Why I named my son after a Pope and a 6th century monk.
My dear wife and I welcomed our new son to the world back in July, and his name did not come to us easily. With our daughter, her name came easily by comparison. We had it figured out months ahead of time, were both comfortable and confident in our choice. Not so this time around.
We did what most expectant parents did: we made a list. We whittled down the list to a handful. I proposed ridiculous (by modern sensibilities) names that I heard during the Liturgy or my theological reading to watch my wife’s reaction, usually this resulted in The Look. Fun fact: Eusebius is not a favorable name… but I digress.
The big day came and our son was born, but we still weren’t sure about his name. After some deliberation, and after waiting for the good pain medication to wear off, we made our selection.
We named my son Benedict.
Yes, yes, we know… there was that one guy from American History.
In fact, my own father was quick to point this out seconds after walking into the hospital room. “They’re going to call him Arnold, you know.” My father-in-law feels the same way, in an interesting coincidence.
Yes, I know all about Benedict Arnold… but let’s just say we were shooting higher.
Is he named after the Saint, or the Pope?
Both, actually… and here’s why.
I have a strong admiration for Pope Emeritus Benedict XVI. I started writing this blog as part of the Year of Faith and to participate in his call to the New Evangelization. He will likely go down in history as one of the greatest theologians of our time, and he wrote 68 books, 3 encyclicals, and 3 apostolic exhortations. He is a defender of the Liturgy and of Catholic doctrine, and literally followed in the footsteps of a saint. If you haven’t done so yet, check out his Jesus of Nazareth series. It is mind-blowing.
Over the last year or so, I have found a growing affinity to Saint Benedict of Nursia. His golden rule of ora et labora (pray and work) is a great, simple way to live life. Saint Benedict lived an inspiring monastic life, authored a Rule that formed the foundation for Western monasticism, worked miracles, and was known to possess the gifts of sanctity and strong character. His sacramental medal depicts a well known event in Saint Benedict’s life when his enemies attempted to kill him by wine. He became aware of the plot as he blessed the cup, and it shattered. It also contains a rebuke to Satan, commanding him to drink the poison himself. The medal itself wards against evil, poison, temptation (all of these things through Christ). He is considered to be the patron saint of exorcists, a pretty impressive pedigree… the man was basically a religious superhero, what boy wouldn’t want somebody like that as a namesake?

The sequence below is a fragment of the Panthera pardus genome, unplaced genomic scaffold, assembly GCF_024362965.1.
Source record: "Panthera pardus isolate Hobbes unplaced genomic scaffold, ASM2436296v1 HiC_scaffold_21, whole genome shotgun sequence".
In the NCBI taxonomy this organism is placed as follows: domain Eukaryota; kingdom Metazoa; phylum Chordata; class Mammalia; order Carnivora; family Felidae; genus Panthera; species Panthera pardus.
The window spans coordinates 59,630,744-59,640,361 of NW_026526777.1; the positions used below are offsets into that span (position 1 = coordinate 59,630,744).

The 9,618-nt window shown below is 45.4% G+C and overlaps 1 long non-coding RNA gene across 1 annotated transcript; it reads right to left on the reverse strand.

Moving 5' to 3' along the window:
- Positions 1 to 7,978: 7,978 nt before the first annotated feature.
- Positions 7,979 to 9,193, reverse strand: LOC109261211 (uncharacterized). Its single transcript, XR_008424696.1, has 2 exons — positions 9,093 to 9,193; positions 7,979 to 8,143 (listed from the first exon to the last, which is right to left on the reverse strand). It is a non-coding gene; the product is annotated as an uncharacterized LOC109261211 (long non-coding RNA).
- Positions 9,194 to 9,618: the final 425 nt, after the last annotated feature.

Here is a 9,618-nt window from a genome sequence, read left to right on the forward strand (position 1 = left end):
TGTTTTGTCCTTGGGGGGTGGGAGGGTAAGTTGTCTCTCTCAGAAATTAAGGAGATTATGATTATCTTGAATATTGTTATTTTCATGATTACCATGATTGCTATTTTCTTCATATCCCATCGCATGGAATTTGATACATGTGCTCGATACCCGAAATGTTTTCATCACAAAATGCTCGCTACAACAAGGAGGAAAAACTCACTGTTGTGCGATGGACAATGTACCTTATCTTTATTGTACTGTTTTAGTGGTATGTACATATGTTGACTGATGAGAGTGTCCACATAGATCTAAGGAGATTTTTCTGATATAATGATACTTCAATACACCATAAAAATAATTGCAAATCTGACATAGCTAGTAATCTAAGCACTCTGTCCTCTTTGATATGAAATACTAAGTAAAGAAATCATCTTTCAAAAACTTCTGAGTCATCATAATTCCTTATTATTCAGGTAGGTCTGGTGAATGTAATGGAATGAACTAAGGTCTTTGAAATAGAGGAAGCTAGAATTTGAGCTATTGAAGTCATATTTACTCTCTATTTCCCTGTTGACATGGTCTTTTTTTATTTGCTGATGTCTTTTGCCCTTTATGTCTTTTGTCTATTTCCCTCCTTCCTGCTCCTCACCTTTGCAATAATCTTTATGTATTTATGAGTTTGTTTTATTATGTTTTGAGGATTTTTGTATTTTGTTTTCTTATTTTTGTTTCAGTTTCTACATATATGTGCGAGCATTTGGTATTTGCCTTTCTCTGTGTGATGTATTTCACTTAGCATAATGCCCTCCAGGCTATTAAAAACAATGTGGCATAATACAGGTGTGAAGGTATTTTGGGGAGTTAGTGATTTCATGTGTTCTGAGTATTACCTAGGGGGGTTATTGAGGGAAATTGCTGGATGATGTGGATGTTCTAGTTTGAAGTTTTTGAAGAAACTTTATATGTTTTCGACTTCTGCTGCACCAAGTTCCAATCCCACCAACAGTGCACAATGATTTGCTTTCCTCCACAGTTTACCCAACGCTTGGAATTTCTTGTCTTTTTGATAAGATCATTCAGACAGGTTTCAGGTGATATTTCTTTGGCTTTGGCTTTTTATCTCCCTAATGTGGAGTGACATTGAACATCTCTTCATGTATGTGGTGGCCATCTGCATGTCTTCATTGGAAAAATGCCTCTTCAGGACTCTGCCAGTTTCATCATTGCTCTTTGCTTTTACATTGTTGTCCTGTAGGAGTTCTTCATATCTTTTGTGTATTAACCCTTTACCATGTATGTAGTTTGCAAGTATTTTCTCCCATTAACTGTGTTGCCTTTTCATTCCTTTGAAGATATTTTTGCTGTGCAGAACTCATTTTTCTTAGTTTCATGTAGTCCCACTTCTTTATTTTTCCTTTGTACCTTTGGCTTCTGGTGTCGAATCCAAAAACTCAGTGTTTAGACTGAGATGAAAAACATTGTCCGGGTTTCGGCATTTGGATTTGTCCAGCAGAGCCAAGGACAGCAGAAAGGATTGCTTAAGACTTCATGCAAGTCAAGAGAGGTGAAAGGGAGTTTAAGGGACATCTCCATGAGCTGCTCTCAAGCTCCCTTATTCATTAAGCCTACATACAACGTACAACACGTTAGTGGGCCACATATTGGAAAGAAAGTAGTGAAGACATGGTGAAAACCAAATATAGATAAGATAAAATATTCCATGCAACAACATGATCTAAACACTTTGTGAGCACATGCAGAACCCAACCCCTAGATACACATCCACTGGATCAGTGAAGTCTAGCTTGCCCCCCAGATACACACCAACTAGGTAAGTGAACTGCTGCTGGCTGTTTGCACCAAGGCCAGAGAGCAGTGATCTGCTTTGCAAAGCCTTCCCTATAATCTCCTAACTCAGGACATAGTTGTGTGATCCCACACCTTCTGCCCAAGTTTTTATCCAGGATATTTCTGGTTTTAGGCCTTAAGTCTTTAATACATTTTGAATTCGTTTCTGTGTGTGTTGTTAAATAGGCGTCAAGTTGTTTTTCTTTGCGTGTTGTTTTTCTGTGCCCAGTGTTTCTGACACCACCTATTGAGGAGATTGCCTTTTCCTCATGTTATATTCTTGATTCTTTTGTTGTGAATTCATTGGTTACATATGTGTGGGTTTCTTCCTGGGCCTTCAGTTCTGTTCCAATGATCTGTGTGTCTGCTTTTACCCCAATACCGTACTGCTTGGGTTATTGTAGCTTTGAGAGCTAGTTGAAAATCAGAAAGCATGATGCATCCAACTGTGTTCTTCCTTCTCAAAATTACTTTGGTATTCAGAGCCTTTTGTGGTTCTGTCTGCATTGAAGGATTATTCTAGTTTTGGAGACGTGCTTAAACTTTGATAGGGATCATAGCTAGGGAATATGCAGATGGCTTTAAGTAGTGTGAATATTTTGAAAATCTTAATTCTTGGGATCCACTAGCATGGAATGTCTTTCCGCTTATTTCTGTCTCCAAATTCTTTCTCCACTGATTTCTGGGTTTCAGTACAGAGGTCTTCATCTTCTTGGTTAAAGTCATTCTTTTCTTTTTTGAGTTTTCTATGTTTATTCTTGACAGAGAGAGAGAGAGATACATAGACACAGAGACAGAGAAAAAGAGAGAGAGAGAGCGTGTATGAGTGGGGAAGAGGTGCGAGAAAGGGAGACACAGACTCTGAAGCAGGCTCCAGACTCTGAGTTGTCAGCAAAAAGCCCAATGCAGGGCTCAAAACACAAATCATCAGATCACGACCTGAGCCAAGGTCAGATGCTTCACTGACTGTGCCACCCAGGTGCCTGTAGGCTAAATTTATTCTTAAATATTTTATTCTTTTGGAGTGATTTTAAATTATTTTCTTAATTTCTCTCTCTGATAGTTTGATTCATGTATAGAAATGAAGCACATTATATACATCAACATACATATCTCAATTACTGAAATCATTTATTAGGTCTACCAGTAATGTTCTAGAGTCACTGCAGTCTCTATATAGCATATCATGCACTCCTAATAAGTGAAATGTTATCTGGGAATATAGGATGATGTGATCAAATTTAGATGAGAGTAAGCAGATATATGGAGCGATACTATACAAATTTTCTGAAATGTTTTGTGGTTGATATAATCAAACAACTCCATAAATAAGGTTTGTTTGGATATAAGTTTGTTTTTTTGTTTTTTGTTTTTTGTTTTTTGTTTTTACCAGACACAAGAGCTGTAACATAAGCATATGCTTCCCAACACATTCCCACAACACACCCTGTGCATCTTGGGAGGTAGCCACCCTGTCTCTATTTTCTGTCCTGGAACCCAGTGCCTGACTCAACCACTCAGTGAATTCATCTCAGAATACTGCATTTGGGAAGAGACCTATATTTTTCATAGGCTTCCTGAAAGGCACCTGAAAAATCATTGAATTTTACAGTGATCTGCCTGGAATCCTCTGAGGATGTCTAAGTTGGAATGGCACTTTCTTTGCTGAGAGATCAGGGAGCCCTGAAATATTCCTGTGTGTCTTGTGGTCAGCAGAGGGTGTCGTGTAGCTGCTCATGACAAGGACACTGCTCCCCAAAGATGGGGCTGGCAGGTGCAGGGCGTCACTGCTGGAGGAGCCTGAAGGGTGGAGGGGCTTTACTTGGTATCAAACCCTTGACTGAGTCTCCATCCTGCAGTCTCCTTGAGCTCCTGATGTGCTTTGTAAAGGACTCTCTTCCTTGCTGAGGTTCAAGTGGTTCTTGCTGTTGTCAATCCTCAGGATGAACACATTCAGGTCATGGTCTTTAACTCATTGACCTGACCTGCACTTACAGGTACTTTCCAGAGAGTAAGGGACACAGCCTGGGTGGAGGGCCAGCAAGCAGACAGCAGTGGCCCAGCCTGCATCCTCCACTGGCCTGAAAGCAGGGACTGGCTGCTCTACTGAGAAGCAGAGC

Both men provide stalwart examples of living an authentic life in Christ, and in different ways they provide some help for learning to live this way… it seems fitting to name my son after men such as these. Our hope is that when he is old enough, Ben will look to the writings of these men for inspiration and find the examples set by their devout life a template for his own.
There’s at least a little sci-fi in there, too…
My wife and I enjoy multiple layers of meaning to a name, and while the above outlines the primary choices… we also really like Benedict Cumberbatch (from the BBC’s Sherlock, The Hobbit, and other great roles) and Obi-Wan “Ben” Kenobi (Star Wars). This also seems to help our non-religious friends to relate to the name after their eyes glass over when I explain about the pope/saint connection. Does that count as New Evangelization?
And yes, we are calling him Ben (and sometimes, Benny). I had a woman at Church implore me to not call him Ben or Benny, because Benedict is just too awesome of a name. I’m glad to hear that some people get it!